Why I prefer Google Stadia over a traditional gaming console

This is not a review, but maybe a pre-review. I will not be mentioning the lack of Stadia features that were promised at launch, because I didn't purchase it at launch. I will instead, express my personal experience thus far, and how it currently serves my needs.

Why Stadia?

I decided to try Google Stadia because I have already invested heavily in the Google ecosystem, so I thought why not give it a try. I've been using it for 30 days now and so far I'm really enjoying it. Better than expected actually. Unlike the console(Xbox owner here), I don't have to wait for downloads, updates, or installments. I just boot-up, sign-on, and start playing.

My gripe about consoles

I gotta say that the biggest drawback from using a console is the nuisance of updates. Buying a game on disc doesn't protect you. If the console is connected to the internet, you will be required to download the updates. I don't get to play often, but it seems like everytime I want to play online, I cannot because one of my games is downloading updates.

The next biggest drawback to console gaming is the lack of hard drive space for your games. I find myself always having to delete a game to free up space so I can install a different one to play. I even go back and forth between deleting & installing the same games because I just don't have the hard drive space. Games like RDR, GTAV, BFV, Conan, are almost 100GB in size each.

With Stadia, I don't have either of these problems.

Going forward

Going forward Stadia has another advantage over consoles. You will always be able to play the games you purchased. Unlike console generations, where in most cases, but not all, there us no backwards compatibility. Imagine that…, on Stadia every game you purchase you will always be able to play.


Stadia costs about $120 a year. A new console starts at around $600(estimated taxes included). A new console is released about every 5 years(give or take). That comes out to about $120 a year. The same cost as Stadia per year. In addition, games, controllers, and accessories are about the same cost for Stadia versus consoles. Although, Stadia has an advantage here too. With Stadia you don't have to worry about it breaking and forking out money for a new one, like with the overheating issues the all major consoles have had in the past. So there is no need to spend an extra $100 on a warranty with Stadia like you do with consoles.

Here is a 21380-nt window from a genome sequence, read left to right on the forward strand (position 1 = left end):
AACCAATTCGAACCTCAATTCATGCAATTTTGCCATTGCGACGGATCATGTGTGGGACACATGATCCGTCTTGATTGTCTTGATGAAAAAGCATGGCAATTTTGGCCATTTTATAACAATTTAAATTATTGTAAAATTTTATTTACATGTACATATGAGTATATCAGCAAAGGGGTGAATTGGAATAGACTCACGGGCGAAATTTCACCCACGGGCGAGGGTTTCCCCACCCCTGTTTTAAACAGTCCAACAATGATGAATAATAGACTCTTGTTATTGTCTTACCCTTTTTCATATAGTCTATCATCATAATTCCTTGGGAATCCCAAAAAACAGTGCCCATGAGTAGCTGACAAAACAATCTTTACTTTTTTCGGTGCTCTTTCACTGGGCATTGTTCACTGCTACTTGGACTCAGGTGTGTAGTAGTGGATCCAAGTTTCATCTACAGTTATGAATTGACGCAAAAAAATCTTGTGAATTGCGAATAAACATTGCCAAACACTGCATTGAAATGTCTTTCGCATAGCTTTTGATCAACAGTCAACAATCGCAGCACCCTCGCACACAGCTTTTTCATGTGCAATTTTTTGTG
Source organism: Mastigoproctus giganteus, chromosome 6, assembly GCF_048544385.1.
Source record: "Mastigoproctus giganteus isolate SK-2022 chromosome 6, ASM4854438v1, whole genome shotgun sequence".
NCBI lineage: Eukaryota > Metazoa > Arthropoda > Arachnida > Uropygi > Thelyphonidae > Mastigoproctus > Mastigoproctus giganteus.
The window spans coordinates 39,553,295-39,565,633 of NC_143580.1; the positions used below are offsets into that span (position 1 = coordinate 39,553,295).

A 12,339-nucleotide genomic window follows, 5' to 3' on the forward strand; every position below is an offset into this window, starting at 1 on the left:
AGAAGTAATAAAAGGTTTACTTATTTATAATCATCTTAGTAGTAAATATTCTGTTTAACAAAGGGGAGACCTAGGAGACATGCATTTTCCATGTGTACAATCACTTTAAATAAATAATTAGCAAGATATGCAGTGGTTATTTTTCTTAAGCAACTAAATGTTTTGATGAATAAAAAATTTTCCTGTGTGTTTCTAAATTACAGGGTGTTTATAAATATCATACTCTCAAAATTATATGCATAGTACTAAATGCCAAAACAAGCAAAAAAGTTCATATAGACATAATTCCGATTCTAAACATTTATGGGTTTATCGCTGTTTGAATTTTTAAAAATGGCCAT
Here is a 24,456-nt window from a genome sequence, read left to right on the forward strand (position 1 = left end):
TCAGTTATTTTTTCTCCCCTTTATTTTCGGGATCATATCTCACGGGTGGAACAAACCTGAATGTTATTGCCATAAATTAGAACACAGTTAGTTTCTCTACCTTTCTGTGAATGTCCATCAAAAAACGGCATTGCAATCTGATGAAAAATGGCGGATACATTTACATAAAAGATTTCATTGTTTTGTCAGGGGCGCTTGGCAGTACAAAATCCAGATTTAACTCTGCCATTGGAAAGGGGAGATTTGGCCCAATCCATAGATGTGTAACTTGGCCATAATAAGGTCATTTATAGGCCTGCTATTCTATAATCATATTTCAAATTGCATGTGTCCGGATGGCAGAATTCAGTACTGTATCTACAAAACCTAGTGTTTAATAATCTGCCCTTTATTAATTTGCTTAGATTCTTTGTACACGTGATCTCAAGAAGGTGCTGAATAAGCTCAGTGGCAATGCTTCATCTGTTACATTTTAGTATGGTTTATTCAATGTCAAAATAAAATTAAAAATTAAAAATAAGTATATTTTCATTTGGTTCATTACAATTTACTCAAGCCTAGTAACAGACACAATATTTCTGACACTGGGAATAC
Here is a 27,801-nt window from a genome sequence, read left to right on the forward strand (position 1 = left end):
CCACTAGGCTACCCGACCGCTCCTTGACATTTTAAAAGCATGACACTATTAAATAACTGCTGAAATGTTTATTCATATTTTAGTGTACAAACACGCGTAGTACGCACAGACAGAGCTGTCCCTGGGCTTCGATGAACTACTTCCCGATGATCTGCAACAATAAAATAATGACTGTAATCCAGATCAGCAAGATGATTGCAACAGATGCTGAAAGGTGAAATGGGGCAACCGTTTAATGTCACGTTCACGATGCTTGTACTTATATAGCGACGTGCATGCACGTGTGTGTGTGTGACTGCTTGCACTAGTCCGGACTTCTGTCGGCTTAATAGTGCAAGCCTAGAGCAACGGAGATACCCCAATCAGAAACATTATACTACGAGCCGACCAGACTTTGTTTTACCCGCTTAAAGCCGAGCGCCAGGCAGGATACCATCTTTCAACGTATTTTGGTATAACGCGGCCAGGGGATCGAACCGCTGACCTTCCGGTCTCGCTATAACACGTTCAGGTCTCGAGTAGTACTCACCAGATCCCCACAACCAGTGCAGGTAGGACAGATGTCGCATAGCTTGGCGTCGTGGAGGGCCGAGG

In a nutshell Stadia costs the same as a console over time, minus the warranty, and headache if your console breaks. Although, if you want to play on a big screen TV, you gotta have Chromecast Ultra for about $60. Although not needed, it is recommended.

Google promises to offer even more with Stadia. They have committed to offering a free tier(which I disagree with for sustainability reasons), but I see that as like offering you a free console for life. If you cannot afford Stadia Pro(4k), it's ok, you can still play on a 1080 resolution for free.

My setup

I have only played Stadia through the Chromecast Ultra on my big screen TV(1080p) with a controller in the living room. I have no interest in trying to play on my phone, tablet, laptop, or with a keyboard and mouse. My Chromecast Ultra is connected to its own power source, but is connected to the internet via wifi, not a wired connection. I have Google WIFI routers, and spectrum 23MB down and 1MB up internet speeds.

My experience

I'm being completely honest here, even though some will insist that I'm lying. I have noticed no latency issues when playing the following games: Destiny 2, Red Dead Redemption(story mode), Tomb Raider, Glyt, and Mortal Kombat. I have noticed some lag from time to time when my wife & child are watching Prime Video and browsing facebook/reddit at the same time. When they are not using the internet, there are no lag issues. I can play Red Dead Redemption 2 while my wife watches episodes of Friends. The stream gets compressed on both of us, but no noticeable lag. Stadia adjusts well when the internet is under strain.

Problems with Stadia

It isn't without its share of problems. The game catalog is small, very small. However, as it was pointed out on reddit, it is a decent sized catalog of games for a new console, if you want to call it a console for comparison. Also, while Stadia can be played on phones, tablets, laptop, PCs, and big screen TV's; the games can only be purchased on your smartphone, and in depth game data(like achievements) can only be viewed on a laptop or PC chrome browser.

Although, Stadia is still new, and I expect all these problems to be solved and expanded on over time.

My conclusion

I believe at this time, that Stadia has the potential to be a console killer(if it gets the AAA titles). I see the Pros outweighing the Cons for me. In fact, I intend to get rid of my Xbox, games, and accessories altogether. I have been an Xbox Live member for 16 straight years and 76k gamerscore across 60+ games. I also intend to get a 4K TV and upgrade my internet to 100MB by the end of the year.

Some of you wonder why I don't just get XCloud. It's because I'm more invested/interested in the Google ecosystem than I am the Microsoft ecosystem. Plus, Blogger & YouTube integration seems interesting.

Once I have upgraded my TV, Internet, and setup my wife & daughter their own accounts so I can test us all playing at the same time, in seperate rooms, on the same connection; then I will write a proper review.

Overall as a casual gamer, I am completely happy with Stadia in its current state. I see it only getting better with age...


Copyright © , Xarcell Studio. All Rights Reserved.
Legal. Design by: Xarcell Studio.